Monday, June 15, 2009

"The world becomes without healing, unholy. Not only does the holy, as the track to the godhead, thereby remain concealed; even the track to the holy, the hale and whole, seems to be effaced. That is, unless there are still some mortals capable of seeing the threat of the unhealable, the unholy, as such. They would have to discern the danger that is assailing man. The danger consists in the threat that assaults man in his relation to Being itself, and not accidental perils. This danger is the danger. It conceals itself in the abyss that underlies all beings. To see this danger and point it out, there must be mortals who reach sooner into the abyss. 'But where there is danger, there grows also what saves.' (Holderlin, "Patmos")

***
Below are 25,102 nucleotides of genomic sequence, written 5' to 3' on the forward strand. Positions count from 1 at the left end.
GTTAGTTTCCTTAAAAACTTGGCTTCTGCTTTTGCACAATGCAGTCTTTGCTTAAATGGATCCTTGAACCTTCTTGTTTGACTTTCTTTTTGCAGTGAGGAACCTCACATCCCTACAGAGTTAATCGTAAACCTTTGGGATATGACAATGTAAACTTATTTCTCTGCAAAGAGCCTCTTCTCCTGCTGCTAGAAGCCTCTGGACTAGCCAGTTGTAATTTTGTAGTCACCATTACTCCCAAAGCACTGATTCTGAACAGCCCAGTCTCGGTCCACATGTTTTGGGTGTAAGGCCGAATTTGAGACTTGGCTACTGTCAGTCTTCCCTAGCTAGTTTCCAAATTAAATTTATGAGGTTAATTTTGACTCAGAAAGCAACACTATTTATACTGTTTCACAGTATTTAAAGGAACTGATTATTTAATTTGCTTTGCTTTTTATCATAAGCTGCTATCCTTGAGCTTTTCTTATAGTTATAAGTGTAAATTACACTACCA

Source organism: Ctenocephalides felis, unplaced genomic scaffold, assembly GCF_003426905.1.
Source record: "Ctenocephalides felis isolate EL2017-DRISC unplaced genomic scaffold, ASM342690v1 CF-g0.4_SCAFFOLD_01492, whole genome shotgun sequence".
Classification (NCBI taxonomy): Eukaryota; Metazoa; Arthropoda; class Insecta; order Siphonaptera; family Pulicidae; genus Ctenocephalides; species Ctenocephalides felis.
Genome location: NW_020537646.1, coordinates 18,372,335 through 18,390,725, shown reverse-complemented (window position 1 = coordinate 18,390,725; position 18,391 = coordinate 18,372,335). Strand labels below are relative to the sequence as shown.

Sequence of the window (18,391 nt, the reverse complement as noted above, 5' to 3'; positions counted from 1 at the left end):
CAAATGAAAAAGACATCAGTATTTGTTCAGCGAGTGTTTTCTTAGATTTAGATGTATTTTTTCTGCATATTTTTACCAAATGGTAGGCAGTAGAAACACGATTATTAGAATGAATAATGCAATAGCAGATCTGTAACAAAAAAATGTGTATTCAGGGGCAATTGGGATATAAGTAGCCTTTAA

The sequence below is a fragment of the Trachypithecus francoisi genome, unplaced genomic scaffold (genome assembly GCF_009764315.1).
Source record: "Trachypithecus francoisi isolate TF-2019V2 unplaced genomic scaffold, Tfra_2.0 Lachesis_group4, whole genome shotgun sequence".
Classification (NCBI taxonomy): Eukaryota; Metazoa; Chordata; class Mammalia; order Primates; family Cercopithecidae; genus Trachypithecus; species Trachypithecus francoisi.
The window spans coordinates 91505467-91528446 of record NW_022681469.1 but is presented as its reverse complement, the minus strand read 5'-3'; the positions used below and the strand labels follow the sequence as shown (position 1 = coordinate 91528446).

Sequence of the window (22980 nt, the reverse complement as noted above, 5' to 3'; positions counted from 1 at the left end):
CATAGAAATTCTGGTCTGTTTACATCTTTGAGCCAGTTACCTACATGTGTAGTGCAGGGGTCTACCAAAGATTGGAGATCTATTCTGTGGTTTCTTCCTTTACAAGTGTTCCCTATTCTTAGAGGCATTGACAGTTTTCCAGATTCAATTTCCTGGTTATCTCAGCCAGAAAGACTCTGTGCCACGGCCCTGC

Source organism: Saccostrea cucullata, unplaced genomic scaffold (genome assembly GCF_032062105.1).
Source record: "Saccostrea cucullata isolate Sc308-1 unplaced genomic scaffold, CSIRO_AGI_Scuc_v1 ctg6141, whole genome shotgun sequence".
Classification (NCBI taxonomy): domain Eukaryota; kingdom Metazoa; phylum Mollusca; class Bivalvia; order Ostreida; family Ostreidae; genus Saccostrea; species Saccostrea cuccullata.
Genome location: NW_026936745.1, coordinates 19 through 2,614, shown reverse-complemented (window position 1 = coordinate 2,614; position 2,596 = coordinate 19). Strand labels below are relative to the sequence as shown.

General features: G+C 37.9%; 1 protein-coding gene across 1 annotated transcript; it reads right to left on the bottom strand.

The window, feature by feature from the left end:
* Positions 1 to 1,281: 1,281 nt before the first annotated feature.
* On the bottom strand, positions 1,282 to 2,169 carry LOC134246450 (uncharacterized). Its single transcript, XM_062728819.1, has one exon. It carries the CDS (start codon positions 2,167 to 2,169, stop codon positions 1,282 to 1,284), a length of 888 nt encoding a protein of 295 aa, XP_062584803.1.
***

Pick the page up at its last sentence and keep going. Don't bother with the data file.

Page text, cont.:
"It may be that any other salvation than that which comes from where the danger is, is still within the unholy. Any salvation by makeshift, however well-intentioned, remains for the duration of his destiny an insubstantial illusion for man, who is endangered in his nature. The salvation must come from where there is a turn with mortals in their nature. Are there mortals who reach sooner into the abyss of the destitute and its destituteness? These, the most mortal among mortals, would be the most daring, the most ventured."

These lines, from Heidegger's "What Are Poets For?," are the boom of a cannon's shot across the bow of our time.

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